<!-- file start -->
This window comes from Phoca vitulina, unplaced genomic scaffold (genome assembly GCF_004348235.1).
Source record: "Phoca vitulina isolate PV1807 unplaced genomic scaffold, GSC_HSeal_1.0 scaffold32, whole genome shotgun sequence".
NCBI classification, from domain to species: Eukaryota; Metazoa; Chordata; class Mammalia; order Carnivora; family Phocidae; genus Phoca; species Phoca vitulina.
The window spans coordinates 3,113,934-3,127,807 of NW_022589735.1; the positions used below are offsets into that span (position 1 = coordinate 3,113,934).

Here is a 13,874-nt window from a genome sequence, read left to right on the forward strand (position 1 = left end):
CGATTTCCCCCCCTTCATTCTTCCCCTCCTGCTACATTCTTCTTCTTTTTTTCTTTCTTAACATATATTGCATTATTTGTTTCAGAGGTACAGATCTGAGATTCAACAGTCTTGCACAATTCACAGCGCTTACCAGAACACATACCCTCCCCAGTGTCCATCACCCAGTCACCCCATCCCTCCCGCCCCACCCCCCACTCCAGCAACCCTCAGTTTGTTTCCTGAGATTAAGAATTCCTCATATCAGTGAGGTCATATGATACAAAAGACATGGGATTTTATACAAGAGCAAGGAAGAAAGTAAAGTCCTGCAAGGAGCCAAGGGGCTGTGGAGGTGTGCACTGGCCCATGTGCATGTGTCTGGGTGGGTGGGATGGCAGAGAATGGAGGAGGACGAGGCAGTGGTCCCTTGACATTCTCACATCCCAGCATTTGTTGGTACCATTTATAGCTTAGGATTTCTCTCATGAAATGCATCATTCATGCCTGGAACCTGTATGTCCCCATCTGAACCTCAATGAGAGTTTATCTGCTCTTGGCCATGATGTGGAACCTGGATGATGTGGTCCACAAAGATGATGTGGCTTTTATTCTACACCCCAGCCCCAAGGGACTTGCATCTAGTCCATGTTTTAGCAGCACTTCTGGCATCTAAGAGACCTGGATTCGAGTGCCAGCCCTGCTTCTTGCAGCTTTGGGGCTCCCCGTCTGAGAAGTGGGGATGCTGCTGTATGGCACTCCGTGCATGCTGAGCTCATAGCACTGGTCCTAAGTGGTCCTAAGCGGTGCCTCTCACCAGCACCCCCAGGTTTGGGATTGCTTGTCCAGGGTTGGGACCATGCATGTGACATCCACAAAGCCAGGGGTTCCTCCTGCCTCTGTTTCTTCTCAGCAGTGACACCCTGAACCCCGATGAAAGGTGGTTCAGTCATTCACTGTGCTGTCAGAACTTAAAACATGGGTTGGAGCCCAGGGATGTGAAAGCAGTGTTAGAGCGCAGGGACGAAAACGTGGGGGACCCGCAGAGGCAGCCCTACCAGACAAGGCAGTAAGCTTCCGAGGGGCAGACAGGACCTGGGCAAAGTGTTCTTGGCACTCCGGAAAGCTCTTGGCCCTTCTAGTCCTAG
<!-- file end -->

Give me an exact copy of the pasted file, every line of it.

This window comes from Phoca vitulina, unplaced genomic scaffold (genome assembly GCF_004348235.1).
Source record: "Phoca vitulina isolate PV1807 unplaced genomic scaffold, GSC_HSeal_1.0 scaffold32, whole genome shotgun sequence".
NCBI classification, from domain to species: Eukaryota; Metazoa; Chordata; class Mammalia; order Carnivora; family Phocidae; genus Phoca; species Phoca vitulina.
The window spans coordinates 3,113,934-3,127,807 of NW_022589735.1; the positions used below are offsets into that span (position 1 = coordinate 3,113,934).

Here is a 13,874-nt window from a genome sequence, read left to right on the forward strand (position 1 = left end):
CGATTTCCCCCCCTTCATTCTTCCCCTCCTGCTACATTCTTCTTCTTTTTTTCTTTCTTAACATATATTGCATTATTTGTTTCAGAGGTACAGATCTGAGATTCAACAGTCTTGCACAATTCACAGCGCTTACCAGAACACATACCCTCCCCAGTGTCCATCACCCAGTCACCCCATCCCTCCCGCCCCACCCCCCACTCCAGCAACCCTCAGTTTGTTTCCTGAGATTAAGAATTCCTCATATCAGTGAGGTCATATGATACAAAAGACATGGGATTTTATACAAGAGCAAGGAAGAAAGTAAAGTCCTGCAAGGAGCCAAGGGGCTGTGGAGGTGTGCACTGGCCCATGTGCATGTGTCTGGGTGGGTGGGATGGCAGAGAATGGAGGAGGACGAGGCAGTGGTCCCTTGACATTCTCACATCCCAGCATTTGTTGGTACCATTTATAGCTTAGGATTTCTCTCATGAAATGCATCATTCATGCCTGGAACCTGTATGTCCCCATCTGAACCTCAATGAGAGTTTATCTGCTCTTGGCCATGATGTGGAACCTGGATGATGTGGTCCACAAAGATGATGTGGCTTTTATTCTACACCCCAGCCCCAAGGGACTTGCATCTAGTCCATGTTTTAGCAGCACTTCTGGCATCTAAGAGACCTGGATTCGAGTGCCAGCCCTGCTTCTTGCAGCTTTGGGGCTCCCCGTCTGAGAAGTGGGGATGCTGCTGTATGGCACTCCGTGCATGCTGAGCTCATAGCACTGGTCCTAAGTGGTCCTAAGCGGTGCCTCTCACCAGCACCCCCAGGTTTGGGATTGCTTGTCCAGGGTTGGGACCATGCATGTGACATCCACAAAGCCAGGGGTTCCTCCTGCCTCTGTTTCTTCTCAGCAGTGACACCCTGAACCCCGATGAAAGGTGGTTCAGTCATTCACTGTGCTGTCAGAACTTAAAACATGGGTTGGAGCCCAGGGATGTGAAAGCAGTGTTAGAGCGCAGGGACGAAAACGTGGGGGACCCGCAGAGGCAGCCCTACCAGACAAGGCAGTAAGCTTCCGAGGGGCAGACAGGACCTGGGCAAAGTGTTCTTGGCACTCCGGAAAGCTCTTGGCCCTTCTAGTCCTAG